Similarly, the magnetic disk device 200 calculates an initial energization amount and a reference resistance value in the center or on the outside of the magnetic disk 11. Since an energization/resistance correlation value is fixed regardless of a radial position of the head 12, the energization/resistance correlation value does not need to be measured for each radial position of the head.

FIG. 14 is a graph showing an example of energization/protruding amount correlation values on the inner side, in the center, and on the outer side of the magnetic disk 11. In the example shown in FIG. 14, when the radial position of the head 12 is the inner side, the absolute flying height is 7.0 [nm] and the initial energization amount is 20 [mW]. When the radial position of the head 12 is the center, the absolute flying height is 8.0 [nm] and the initial energization amount is 30 [mW]. When the radial position of the head 12 is the outer side, the absolute flying height is 9.0 [nm] and the initial energization amount is 40 [mW]. In FIG. 13, an example of storage of the initial energization values shown in FIG. 14 is shown.

The resistance-value measuring unit 804 controls, in idling during normal operation, the head 12 to be positioned in a predetermined unused area of the magnetic disk 11, measures a resistance value of the storage element 122, and outputs the measured resistance value to the energization-amount calculating unit 805. Since the resistance value of the storage element 122 does not change according to the radial position of the head 12, the resistance-value measuring unit 804 may control the head 12 to be positioned anywhere in the unused area of the magnetic disk 11.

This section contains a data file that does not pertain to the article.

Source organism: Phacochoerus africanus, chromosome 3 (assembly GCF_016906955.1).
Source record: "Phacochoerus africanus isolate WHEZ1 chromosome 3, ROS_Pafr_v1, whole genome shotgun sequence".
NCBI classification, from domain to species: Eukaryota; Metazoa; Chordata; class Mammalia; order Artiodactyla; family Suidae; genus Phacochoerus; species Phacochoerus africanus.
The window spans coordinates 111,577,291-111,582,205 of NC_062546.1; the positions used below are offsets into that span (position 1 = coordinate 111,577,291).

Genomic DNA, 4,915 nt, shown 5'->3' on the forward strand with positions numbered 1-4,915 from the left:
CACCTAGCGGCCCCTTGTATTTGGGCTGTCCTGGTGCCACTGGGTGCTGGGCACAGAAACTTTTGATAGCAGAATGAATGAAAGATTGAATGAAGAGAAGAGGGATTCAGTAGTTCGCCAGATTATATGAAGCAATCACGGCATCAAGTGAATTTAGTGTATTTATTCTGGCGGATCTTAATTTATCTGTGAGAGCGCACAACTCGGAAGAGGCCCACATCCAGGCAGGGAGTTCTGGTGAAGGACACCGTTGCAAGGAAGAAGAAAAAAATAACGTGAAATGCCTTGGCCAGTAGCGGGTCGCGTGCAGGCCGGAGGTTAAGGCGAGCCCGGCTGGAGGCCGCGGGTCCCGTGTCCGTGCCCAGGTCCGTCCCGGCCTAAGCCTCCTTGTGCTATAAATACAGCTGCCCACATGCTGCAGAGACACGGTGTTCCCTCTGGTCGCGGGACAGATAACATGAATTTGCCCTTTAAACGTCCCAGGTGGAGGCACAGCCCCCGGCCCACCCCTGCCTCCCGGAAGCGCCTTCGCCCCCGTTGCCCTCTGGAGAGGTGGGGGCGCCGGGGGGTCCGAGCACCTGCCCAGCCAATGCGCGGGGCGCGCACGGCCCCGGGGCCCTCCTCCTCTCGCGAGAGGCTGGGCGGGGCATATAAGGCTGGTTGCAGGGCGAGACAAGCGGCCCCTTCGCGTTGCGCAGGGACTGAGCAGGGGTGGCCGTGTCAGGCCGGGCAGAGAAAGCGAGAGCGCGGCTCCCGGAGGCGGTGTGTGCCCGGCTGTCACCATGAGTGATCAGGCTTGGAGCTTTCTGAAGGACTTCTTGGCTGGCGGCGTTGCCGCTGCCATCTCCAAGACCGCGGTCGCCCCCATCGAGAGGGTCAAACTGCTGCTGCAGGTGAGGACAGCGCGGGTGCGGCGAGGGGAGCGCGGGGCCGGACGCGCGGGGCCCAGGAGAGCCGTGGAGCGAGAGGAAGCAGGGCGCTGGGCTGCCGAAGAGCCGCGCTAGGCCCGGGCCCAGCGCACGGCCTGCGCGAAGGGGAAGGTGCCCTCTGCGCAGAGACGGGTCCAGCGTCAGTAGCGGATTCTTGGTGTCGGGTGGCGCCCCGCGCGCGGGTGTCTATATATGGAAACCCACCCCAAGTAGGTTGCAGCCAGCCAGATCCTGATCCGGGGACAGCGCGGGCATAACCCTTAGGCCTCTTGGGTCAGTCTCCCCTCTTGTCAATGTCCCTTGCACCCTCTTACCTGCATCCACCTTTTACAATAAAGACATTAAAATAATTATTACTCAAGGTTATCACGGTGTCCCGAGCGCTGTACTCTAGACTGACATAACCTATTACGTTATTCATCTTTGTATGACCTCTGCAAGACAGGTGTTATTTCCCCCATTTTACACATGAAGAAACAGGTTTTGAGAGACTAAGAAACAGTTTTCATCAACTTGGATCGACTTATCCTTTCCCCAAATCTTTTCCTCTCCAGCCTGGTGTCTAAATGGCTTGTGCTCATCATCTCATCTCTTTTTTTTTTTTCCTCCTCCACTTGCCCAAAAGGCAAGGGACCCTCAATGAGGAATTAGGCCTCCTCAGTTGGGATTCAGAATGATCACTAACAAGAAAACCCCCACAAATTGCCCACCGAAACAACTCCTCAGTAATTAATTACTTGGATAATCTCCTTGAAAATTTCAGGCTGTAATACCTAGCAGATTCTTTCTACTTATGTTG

The energization-amount calculating unit 805 inputted with the measured resistance value from the resistance-value measuring unit 804 acquires the reference resistance value corresponding to the “inner side” of the “radial position” from the reference resistance value table 704 and calculates, using the energization/resistance correlation value, an energization amount with which the measured resistance value reaches the reference resistance value. The energization-amount calculating unit 805 updates the energization amount during operation corresponding to the “inner side” of the “radial position” of the heater energization amount table 705 to the calculated energization amount.